Marantz MA-5

Marantz MA-5Back in 1980, Japanese manufacturers were engaged in mortal combat trying to make the cleanest and most powerful transistor amplification yet devised. Whereas Sony and Yamaha had both recently gone down the V-FET route (with the TA-N7B and B2 respectively) and Pioneer was sticking to Class AB bi-polars with its massive SPEC-2, Marantz was firmly in the Class A camp with a range of new-fangled MOSFET power amps. The MA-5 was the company’s premium ‘Esotec’ monobloc model – the name given to its top range of products which also included another notable design, the TT-1000 turntable.

Back in 1980, Japanese manufacturers were engaged in mortal combat trying to make the cleanest and most powerful transistor amplification yet devised. Whereas Sony and Yamaha had both recently gone down the V-FET route (with the TA-N7B and B2 respectively) and Pioneer was sticking to Class AB bi-polars with its massive SPEC-2, Marantz was firmly in the Class A camp with a range of new-fangled MOSFET power amps. The MA-5 was the company’s premium ‘Esotec’ monobloc model – the name given to its top range of products which also included another notable design, the TT-1000 turntable.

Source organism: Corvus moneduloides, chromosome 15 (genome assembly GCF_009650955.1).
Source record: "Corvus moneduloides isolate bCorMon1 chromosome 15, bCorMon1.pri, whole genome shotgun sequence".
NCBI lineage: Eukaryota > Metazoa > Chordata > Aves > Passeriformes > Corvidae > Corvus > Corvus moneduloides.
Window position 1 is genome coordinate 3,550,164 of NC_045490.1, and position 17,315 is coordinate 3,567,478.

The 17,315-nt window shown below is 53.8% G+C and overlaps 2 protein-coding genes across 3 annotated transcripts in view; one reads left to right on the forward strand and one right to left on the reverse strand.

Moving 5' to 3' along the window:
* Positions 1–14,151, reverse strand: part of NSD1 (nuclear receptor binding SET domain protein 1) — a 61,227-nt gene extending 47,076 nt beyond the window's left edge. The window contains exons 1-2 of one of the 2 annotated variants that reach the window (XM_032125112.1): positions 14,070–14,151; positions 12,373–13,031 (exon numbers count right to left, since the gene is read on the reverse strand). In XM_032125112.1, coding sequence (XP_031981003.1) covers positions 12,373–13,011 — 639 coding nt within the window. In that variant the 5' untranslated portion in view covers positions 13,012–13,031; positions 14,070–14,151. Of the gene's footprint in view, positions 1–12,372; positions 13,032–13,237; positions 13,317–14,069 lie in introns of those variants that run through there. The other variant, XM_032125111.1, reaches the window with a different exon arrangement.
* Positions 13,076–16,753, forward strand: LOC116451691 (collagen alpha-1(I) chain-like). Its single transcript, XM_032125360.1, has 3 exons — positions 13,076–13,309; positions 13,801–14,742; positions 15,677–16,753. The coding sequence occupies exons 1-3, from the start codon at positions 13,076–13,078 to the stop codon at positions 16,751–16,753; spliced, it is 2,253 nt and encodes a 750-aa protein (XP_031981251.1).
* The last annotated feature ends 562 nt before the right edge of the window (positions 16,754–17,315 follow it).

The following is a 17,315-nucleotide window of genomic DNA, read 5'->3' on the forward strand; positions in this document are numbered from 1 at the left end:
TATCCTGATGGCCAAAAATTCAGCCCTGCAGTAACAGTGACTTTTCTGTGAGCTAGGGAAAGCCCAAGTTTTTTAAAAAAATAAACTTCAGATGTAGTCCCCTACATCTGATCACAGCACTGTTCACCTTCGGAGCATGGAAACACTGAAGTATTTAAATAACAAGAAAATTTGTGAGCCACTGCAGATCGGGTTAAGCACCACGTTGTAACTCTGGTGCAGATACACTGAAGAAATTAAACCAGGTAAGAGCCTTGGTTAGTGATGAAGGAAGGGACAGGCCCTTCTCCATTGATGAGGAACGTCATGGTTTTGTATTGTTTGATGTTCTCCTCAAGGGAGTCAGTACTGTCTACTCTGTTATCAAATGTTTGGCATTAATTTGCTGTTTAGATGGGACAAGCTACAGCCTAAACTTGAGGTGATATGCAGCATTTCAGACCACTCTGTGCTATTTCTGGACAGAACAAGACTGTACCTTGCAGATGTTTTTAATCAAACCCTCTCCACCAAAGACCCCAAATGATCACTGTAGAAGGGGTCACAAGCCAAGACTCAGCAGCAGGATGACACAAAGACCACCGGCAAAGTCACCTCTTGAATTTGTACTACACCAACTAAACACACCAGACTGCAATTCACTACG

Each champagne gold coloured, ‘half size’ 208x146x334mm box packed 120W RMS into 8 ohms (at 0.01%THD), while a flick of a rear-mounted switch converted the MA-5 from Class AB to full Class A, whereupon it delivered a not inconsiderable 30W into 8 ohms (at 0.008% THD). Inside, chunky power transformers, 44,000µF of capacitors and a brace of 2SD757/ 2SB717 MOSFET devices accounted for the not inconsiderable 10kg per unit. Power consumption was 230W per monoblock, so it wasn’t something you’d want to leave on all the time! At the front, a neat cover pulled out of the chunky brushed aluminium front panel to reveal a hidden power switch and gain control. A row of green LED peak meters, with dual scale calibration (for Class A and Class AB) showed how hard those MOSFETs were working, and there were LEDs to denote Class A or AB operation too.

Even by today’s high standards, in Class A mode the MA-5 is a lovely performer. There’s little that can touch pure Class A done properly, and the Marantz proves exemplary, sounding ultra-neutral, fast, detailed and with great tonal colour. Importantly, it sounds open enough to let any instrument’s true tonality shine through. These little golden monoblocks don’t perform like a thirty five year old design, as they’re highly incisive, transparent and dimensional with real rhythm and excellent dynamic accenting. The only weak point is an ever-so-slightly light bass and unatmospheric treble. Overall, the classic Marantz MA-5 is a superb classic product, perfectly able to cut it in today’s world – so it must have been exceptional in its day.

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